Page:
Take a survey of the things you are passionate about. I’m not talking about your favorite food – but things like homelessness, refugees, child prostitution, hunger, natural disasters, etc. All the things that you feel could be lined up under “God’s concerns.” They could be issues that you feel drawn too, but feel they are neglected. They don’t necessarily have to be things you know a lot about right now – because if you commit to the celibate life, God can equip you beyond your imagination. He can provide resources that you don’t have. The number one ingredient that has to be there is passion and willingness to commit your entire life to making a difference in the lives of other people. You have to be able to put yourself on the back burner, to put your priorities behind those of the people who need you. If you had any dreams of recognition or fame, you have to bury those. You have to be content with being anonymous. I had a real problem with attaching my name to this blog.
This may sound like a cliche, but you really must have a servant’s heart. I think this is especially true for ladies. For men, I also recommend thinking in terms of being a guard. Just as the eunuchs of antiquity had the responsibility of guarding the king’s possessions and harems, we have the responsibility of guarding God’s possessions, those things that are so fragile that they would be neglected or broken in a world of only nuclear families. For me, it includes protecting God’s plan of human sexuality, which is being broken by a family worship society.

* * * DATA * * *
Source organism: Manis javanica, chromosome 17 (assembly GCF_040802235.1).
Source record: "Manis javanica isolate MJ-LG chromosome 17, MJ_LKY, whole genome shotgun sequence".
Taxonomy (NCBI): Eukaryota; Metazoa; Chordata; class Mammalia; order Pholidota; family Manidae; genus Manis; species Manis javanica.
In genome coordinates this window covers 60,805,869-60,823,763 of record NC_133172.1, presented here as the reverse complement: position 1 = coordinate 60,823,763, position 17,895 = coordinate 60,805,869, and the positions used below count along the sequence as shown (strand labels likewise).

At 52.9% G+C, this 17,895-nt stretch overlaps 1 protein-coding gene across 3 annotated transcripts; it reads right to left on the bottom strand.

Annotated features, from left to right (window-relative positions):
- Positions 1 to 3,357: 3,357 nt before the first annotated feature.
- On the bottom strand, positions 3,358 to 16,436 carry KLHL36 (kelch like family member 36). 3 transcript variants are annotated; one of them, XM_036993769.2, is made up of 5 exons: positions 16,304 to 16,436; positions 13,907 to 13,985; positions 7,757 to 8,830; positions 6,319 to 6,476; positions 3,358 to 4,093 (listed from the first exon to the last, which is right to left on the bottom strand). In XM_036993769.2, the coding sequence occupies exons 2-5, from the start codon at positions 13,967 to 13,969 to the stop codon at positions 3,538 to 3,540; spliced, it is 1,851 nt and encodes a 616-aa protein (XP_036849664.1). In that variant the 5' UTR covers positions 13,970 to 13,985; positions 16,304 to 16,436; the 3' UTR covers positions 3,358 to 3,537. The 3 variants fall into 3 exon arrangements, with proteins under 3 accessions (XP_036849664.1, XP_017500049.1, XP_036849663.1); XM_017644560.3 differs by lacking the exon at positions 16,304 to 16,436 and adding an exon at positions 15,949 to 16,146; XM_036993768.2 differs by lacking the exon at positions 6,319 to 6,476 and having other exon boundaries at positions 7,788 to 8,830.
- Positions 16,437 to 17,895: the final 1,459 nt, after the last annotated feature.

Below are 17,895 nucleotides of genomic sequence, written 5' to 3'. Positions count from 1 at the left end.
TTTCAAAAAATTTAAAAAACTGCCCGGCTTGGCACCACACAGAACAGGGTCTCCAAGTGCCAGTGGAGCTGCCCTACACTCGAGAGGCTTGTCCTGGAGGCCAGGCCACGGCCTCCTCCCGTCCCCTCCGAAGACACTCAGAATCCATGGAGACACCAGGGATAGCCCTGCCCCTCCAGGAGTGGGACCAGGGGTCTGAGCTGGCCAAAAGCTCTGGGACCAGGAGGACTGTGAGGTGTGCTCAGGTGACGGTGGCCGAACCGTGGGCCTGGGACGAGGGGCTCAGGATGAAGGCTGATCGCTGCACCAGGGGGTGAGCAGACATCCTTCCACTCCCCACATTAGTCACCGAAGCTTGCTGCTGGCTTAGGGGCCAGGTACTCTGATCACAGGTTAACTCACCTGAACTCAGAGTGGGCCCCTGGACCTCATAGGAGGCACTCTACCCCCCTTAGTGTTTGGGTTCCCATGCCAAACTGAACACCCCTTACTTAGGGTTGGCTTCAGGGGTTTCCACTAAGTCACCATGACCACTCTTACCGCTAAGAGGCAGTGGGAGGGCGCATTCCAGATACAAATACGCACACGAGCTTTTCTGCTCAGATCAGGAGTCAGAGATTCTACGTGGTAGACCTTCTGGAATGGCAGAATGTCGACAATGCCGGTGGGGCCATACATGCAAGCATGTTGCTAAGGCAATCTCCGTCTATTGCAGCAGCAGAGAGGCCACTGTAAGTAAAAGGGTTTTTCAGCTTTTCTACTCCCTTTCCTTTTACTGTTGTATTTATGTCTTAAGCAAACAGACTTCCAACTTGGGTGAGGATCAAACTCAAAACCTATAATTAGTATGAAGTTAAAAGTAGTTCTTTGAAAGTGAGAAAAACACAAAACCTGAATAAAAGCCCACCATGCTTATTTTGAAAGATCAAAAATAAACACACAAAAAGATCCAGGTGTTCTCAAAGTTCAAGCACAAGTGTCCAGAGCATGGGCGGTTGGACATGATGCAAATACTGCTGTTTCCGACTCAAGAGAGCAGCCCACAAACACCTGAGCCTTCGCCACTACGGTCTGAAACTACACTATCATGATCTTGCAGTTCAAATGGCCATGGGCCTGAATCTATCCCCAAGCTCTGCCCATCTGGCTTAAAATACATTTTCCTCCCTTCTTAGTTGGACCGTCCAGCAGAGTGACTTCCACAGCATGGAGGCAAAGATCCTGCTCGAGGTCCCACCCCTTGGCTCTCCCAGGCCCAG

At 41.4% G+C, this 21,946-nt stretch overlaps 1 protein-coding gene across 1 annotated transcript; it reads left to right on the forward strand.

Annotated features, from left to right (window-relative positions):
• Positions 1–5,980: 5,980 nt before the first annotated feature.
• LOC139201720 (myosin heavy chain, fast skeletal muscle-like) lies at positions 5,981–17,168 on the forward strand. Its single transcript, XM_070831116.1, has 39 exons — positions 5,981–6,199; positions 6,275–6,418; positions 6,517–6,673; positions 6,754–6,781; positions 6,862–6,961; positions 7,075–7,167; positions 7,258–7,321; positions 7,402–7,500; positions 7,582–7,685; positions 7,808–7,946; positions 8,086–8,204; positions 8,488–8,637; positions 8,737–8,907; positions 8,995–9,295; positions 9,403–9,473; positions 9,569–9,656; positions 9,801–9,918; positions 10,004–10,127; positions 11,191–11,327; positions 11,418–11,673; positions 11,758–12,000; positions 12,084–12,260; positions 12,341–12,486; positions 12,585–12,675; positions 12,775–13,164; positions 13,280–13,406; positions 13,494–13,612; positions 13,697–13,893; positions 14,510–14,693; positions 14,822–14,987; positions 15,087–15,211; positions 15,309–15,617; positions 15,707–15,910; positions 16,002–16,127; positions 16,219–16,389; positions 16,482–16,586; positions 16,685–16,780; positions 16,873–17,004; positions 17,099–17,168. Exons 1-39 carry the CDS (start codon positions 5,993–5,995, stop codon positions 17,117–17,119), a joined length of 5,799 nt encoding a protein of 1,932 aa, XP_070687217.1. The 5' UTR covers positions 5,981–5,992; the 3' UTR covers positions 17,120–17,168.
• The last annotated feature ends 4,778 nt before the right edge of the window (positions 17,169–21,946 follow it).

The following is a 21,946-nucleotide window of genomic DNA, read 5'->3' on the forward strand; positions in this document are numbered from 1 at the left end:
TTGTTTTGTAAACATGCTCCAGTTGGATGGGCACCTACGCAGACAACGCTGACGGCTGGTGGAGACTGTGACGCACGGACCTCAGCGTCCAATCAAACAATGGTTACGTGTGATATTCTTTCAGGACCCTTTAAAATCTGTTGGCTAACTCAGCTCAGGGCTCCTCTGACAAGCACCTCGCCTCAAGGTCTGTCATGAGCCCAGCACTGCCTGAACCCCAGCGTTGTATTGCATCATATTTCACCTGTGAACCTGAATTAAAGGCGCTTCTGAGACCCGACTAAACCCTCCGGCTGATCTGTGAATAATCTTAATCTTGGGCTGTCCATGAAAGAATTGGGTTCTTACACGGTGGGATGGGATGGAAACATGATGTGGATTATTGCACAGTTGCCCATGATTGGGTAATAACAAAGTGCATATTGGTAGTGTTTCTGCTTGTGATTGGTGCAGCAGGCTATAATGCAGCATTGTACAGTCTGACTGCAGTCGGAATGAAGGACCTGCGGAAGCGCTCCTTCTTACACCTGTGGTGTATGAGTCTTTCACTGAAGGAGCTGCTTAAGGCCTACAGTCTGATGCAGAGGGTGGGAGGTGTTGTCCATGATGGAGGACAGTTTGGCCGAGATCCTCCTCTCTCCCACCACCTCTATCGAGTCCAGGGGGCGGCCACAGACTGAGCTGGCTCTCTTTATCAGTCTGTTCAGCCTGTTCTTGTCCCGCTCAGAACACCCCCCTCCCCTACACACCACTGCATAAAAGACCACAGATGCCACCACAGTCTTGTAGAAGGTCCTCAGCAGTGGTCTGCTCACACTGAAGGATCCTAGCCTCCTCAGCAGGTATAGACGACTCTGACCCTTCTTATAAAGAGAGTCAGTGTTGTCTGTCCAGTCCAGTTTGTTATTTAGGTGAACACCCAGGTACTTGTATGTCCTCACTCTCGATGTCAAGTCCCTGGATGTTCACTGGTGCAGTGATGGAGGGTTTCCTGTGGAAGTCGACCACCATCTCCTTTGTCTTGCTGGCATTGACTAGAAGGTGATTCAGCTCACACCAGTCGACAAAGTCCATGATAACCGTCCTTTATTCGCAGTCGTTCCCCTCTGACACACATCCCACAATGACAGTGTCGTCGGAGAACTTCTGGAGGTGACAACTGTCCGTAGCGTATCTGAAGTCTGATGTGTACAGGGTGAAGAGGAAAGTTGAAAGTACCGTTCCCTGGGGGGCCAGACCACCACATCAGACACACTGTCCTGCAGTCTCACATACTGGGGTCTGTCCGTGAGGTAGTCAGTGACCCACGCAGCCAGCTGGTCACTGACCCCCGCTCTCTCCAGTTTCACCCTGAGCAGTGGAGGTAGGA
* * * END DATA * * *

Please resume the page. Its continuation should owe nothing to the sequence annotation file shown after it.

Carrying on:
So you see, committing to the celibate life is just as real as committing to a spouse in marriage. It’s even more. I look at it as getting an early start on the marriage feast in heaven between Christ and the church. In a very real sense, our eternities start here on earth. Of the three types of eunuchs Jesus explained in Matthew 19, I think those for the kingdom of heaven do have a unique calling that is much different than the other two. The main reason is because the entire commitment rests on our shoulders. A genetic or physical abnormality did not make the decision for us. A surgical procedure did not make the decision for us. We make ourselves eunuchs for the kingdom of heaven’s sake (Matthew 19:12). When we do that, we are going against everything this world understands, much the same as when Christ spoke these words. Just as the disciples stood there with their mouths agasp, we live in a world that is reacting much the same way. “There’s something wrong with her!” “He must be gay!” When the world thinks of celibacy, it thinks of only “no.” No sex. No marriage. No kids. No white picket fence. “Do you mean you refuse to consider this good Christian girl as your wife?” “You mean you’re that selfish?” “You’re willing to be miserable and lonely your whole life?” “Who’s going to take care of you when you get old?” They don’t think of all the things we’ve said yes to, all the needs that are more important than their own spouses. So if you come to a point in the discernment process and say “but God, I don’t want to be single forever,” ask yourself whose voice you are listening to. Are you listening to the world or to your heart? Is it about what you want or what God wants? As Paul tells us many times, there is nothing wrong with either mrriage or celibacy. But if God is knocking on that inner door of your heart, you need to at least listen to his proposal.